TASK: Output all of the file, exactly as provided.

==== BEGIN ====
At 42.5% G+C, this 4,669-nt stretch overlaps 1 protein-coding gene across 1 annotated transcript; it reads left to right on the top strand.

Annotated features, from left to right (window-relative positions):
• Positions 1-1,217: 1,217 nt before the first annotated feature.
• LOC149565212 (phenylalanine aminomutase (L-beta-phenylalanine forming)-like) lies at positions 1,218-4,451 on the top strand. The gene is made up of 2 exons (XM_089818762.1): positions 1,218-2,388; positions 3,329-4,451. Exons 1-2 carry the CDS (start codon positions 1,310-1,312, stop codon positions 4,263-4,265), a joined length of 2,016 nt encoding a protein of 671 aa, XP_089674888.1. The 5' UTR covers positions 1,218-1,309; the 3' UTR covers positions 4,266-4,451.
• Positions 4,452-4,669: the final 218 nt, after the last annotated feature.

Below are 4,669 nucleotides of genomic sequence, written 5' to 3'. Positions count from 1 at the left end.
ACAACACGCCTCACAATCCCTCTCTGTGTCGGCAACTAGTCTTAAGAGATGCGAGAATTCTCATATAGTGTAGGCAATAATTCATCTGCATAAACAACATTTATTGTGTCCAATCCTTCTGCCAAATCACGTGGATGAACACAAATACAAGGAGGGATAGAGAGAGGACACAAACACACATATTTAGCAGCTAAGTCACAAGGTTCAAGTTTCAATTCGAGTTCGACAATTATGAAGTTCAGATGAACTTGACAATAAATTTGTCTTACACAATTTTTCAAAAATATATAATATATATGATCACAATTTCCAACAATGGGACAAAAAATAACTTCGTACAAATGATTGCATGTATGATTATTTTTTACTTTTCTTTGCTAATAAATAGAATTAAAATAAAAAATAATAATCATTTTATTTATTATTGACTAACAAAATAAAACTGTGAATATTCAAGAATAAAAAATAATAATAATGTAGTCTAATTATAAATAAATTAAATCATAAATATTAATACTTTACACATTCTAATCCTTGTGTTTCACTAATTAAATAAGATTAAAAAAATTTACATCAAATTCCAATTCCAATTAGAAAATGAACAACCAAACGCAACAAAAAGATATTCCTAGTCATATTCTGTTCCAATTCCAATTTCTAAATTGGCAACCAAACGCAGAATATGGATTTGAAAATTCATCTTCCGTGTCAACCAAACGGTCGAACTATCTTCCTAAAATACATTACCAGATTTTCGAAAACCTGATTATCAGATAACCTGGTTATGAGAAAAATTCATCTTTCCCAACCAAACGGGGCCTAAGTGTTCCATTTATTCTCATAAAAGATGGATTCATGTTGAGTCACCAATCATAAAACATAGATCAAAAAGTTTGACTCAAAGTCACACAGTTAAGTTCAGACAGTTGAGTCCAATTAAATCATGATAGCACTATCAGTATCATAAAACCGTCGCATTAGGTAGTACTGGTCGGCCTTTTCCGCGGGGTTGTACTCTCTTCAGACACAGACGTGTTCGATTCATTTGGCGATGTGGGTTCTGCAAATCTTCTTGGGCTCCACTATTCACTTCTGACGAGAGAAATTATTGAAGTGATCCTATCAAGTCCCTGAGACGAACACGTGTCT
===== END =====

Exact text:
At 42.5% G+C, this 4,669-nt stretch overlaps 1 protein-coding gene across 1 annotated transcript; it reads left to right on the top strand.

Annotated features, from left to right (window-relative positions):
• Positions 1-1,217: 1,217 nt before the first annotated feature.
• LOC149565212 (phenylalanine aminomutase (L-beta-phenylalanine forming)-like) lies at positions 1,218-4,451 on the top strand. The gene is made up of 2 exons (XM_089818762.1): positions 1,218-2,388; positions 3,329-4,451. Exons 1-2 carry the CDS (start codon positions 1,310-1,312, stop codon positions 4,263-4,265), a joined length of 2,016 nt encoding a protein of 671 aa, XP_089674888.1. The 5' UTR covers positions 1,218-1,309; the 3' UTR covers positions 4,266-4,451.
• Positions 4,452-4,669: the final 218 nt, after the last annotated feature.

Below are 4,669 nucleotides of genomic sequence, written 5' to 3'. Positions count from 1 at the left end.
ACAACACGCCTCACAATCCCTCTCTGTGTCGGCAACTAGTCTTAAGAGATGCGAGAATTCTCATATAGTGTAGGCAATAATTCATCTGCATAAACAACATTTATTGTGTCCAATCCTTCTGCCAAATCACGTGGATGAACACAAATACAAGGAGGGATAGAGAGAGGACACAAACACACATATTTAGCAGCTAAGTCACAAGGTTCAAGTTTCAATTCGAGTTCGACAATTATGAAGTTCAGATGAACTTGACAATAAATTTGTCTTACACAATTTTTCAAAAATATATAATATATATGATCACAATTTCCAACAATGGGACAAAAAATAACTTCGTACAAATGATTGCATGTATGATTATTTTTTACTTTTCTTTGCTAATAAATAGAATTAAAATAAAAAATAATAATCATTTTATTTATTATTGACTAACAAAATAAAACTGTGAATATTCAAGAATAAAAAATAATAATAATGTAGTCTAATTATAAATAAATTAAATCATAAATATTAATACTTTACACATTCTAATCCTTGTGTTTCACTAATTAAATAAGATTAAAAAAATTTACATCAAATTCCAATTCCAATTAGAAAATGAACAACCAAACGCAACAAAAAGATATTCCTAGTCATATTCTGTTCCAATTCCAATTTCTAAATTGGCAACCAAACGCAGAATATGGATTTGAAAATTCATCTTCCGTGTCAACCAAACGGTCGAACTATCTTCCTAAAATACATTACCAGATTTTCGAAAACCTGATTATCAGATAACCTGGTTATGAGAAAAATTCATCTTTCCCAACCAAACGGGGCCTAAGTGTTCCATTTATTCTCATAAAAGATGGATTCATGTTGAGTCACCAATCATAAAACATAGATCAAAAAGTTTGACTCAAAGTCACACAGTTAAGTTCAGACAGTTGAGTCCAATTAAATCATGATAGCACTATCAGTATCATAAAACCGTCGCATTAGGTAGTACTGGTCGGCCTTTTCCGCGGGGTTGTACTCTCTTCAGACACAGACGTGTTCGATTCATTTGGCGATGTGGGTTCTGCAAATCTTCTTGGGCTCCACTATTCACTTCTGACGAGAGAAATTATTGAAGTGATCCTATCAAGTCCCTGAGACGAACACGTGTCT